Italy has a somewhat unexpected tradition. Well, that’s southern Italy and Rome in particular. Shepherds, or Zampognari, play the bagpipes in town squares across the region. The tradition dates back to ancient Roman times when poor shepherds came down into the towns to earn a little extra money. The tradition has endured and very little has changed over the centuries.
In Ukraine, trees are adorned with spiders and spider webs. The origin of this strange custom is, however, less sinister than one might imagine.
Legend has it that a widow and her children had a Christmas tree on year but they were too poor to afford decorations. That Christmas Eve, they all went to bed expecting to wake up to a bare tree. The spiders in their tiny cottage heard the children crying themselves to sleep and decided to do something special. They spun webs all over the tree and the next morning, with the sun shining in through the window, the webs turned to the most amazing silver and gold.
To this day, Christmas trees in Ukraine and the surrounding areas are decorated with spiders and webs to celebrate the widow’s good fortune.
Little Women’s Christmas
On the 6th of January Christmas trees come down all over the world. In Ireland, though, another quirky tradition plays out. This is the day of Little Women’s Christmas. After spending the festive season preparing all the food and hosting various gatherings, this was the day they could take a break. The day is one of the oldest Christmas traditions in the world and is still celebrated all over Ireland.
Now, we in the U.K. might not think of Christmas crackers as particularly strange – or even realise that they’re a highly cultural tradition. But they are! Even in other English-speaking countries, such as the United States, Christmas crackers are relatively uncommon – and occasionally unheard of. They are truly a unique and unusual British custom that definitely deserve a mention here.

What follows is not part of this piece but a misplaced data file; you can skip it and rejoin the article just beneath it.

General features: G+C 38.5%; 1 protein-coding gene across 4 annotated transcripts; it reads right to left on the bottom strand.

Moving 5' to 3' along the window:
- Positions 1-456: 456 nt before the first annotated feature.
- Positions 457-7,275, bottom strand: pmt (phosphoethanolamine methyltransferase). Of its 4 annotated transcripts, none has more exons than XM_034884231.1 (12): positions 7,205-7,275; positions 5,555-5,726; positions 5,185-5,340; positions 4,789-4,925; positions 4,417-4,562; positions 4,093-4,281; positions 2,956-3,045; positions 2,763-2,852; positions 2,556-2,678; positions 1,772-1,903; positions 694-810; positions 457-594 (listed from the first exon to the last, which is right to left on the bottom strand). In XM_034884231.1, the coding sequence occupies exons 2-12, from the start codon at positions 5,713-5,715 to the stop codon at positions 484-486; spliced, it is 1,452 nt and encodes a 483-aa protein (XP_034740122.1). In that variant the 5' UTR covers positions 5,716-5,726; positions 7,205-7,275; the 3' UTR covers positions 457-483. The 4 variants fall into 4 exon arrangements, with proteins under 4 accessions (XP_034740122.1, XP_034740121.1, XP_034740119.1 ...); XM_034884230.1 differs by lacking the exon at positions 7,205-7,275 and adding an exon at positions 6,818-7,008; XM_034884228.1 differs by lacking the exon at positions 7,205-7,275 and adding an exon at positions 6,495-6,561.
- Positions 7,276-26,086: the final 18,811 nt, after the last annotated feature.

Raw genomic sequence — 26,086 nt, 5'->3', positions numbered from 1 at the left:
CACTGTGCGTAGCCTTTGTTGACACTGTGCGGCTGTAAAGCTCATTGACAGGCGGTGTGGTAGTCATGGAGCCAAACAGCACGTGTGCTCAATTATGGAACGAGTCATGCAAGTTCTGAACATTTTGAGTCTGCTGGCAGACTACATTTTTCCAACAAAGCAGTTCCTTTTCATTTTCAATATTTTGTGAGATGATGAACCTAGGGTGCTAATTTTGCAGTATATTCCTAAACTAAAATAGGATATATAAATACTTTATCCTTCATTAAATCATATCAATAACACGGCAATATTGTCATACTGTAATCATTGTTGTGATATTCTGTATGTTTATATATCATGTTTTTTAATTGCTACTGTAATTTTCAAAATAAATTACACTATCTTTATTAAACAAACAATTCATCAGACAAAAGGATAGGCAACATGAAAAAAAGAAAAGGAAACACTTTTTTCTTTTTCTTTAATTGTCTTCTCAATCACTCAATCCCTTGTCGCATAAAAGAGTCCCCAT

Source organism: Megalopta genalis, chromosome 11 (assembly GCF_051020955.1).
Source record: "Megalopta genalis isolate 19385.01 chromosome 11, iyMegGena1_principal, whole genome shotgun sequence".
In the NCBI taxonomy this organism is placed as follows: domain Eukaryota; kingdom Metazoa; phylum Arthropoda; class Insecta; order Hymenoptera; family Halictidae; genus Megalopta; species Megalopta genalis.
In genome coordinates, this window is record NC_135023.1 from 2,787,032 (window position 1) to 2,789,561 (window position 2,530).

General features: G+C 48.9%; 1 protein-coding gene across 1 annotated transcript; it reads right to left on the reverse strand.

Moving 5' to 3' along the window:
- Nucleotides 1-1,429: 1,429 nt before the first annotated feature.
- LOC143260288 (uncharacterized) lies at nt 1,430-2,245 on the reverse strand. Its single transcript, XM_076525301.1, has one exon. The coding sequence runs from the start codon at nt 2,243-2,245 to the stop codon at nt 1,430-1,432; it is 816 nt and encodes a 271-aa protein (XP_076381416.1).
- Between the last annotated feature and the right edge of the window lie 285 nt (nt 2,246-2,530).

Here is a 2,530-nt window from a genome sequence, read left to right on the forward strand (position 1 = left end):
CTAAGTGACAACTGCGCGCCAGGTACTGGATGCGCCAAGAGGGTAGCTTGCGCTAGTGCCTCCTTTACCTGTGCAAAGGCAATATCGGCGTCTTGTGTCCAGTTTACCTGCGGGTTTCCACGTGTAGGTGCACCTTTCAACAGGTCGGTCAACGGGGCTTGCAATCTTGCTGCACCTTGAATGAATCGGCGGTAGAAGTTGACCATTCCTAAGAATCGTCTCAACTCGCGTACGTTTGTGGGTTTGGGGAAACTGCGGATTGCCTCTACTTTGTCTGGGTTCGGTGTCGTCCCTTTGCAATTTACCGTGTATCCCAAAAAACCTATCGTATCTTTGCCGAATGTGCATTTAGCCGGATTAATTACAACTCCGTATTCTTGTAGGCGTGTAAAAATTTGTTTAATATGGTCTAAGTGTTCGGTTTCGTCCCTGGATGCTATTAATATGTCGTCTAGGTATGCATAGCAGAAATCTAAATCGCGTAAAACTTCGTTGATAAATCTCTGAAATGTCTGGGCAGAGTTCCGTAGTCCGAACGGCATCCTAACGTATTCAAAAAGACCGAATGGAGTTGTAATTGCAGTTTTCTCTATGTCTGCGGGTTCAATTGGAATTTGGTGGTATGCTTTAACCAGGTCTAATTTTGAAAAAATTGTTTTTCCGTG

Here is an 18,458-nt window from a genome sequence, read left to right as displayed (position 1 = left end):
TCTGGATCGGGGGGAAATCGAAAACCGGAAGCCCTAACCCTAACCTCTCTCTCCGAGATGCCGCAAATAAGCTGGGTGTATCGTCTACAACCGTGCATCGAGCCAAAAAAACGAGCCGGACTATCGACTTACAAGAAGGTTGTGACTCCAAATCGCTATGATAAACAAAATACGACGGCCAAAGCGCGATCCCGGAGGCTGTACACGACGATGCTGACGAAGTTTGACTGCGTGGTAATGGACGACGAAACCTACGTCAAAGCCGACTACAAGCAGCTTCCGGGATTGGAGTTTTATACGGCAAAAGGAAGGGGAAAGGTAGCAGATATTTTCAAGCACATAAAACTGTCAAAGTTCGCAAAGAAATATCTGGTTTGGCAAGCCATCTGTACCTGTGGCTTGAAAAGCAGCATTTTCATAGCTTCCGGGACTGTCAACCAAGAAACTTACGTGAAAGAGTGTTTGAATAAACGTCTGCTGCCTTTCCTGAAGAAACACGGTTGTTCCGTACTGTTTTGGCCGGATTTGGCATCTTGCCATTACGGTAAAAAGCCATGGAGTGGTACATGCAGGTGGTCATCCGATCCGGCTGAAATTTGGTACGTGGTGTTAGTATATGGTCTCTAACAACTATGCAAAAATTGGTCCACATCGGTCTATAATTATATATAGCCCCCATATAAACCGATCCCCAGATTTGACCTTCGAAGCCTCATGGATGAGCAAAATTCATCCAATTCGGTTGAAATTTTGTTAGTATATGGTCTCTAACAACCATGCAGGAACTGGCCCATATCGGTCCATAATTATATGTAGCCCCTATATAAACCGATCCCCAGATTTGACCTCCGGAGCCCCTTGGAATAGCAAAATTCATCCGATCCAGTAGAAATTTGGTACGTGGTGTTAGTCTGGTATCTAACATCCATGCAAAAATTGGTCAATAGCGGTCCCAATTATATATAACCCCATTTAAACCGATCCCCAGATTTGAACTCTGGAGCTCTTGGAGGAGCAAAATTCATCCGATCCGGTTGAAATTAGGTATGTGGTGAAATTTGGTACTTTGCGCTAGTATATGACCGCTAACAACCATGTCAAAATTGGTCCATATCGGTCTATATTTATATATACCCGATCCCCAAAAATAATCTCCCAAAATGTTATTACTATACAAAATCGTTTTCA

You may know what crackers are, but did you know how they first came about? In 1846, Tom Smith, a sweet maker in London, decided to wrap his wares in coloured paper. Some time later he decided to add paper crowns and notes and introduced the sound. Crackers quickly became a very popular part of Victorian Christmas celebrations. The tradition spread throughout the Commonwealth, and crackers are now an integral part of any Christmas table setting in these countries.
The Christmas Pickle
And then, there’s a legend that seems to be unknown to the people to whom it is attributed. In Germany, a pickle shaped ornament is hidden in the Christmas tree once the tree has been decorated. On Christmas morning, the children search for the pickle and the child who finds it first gets an additional gift from St. Nicholas.
There is some doubt about the authenticity of this legend. A few of the facts do not correspond with German customs. For instance, St. Nicholas appears on the 6th of December and not on Christmas Eve. It is also customary, in Germany, to open gifts on Christmas Eve and not on Christmas morning. It also seems that very few Germans actually know about this famous tradition. How strange is that?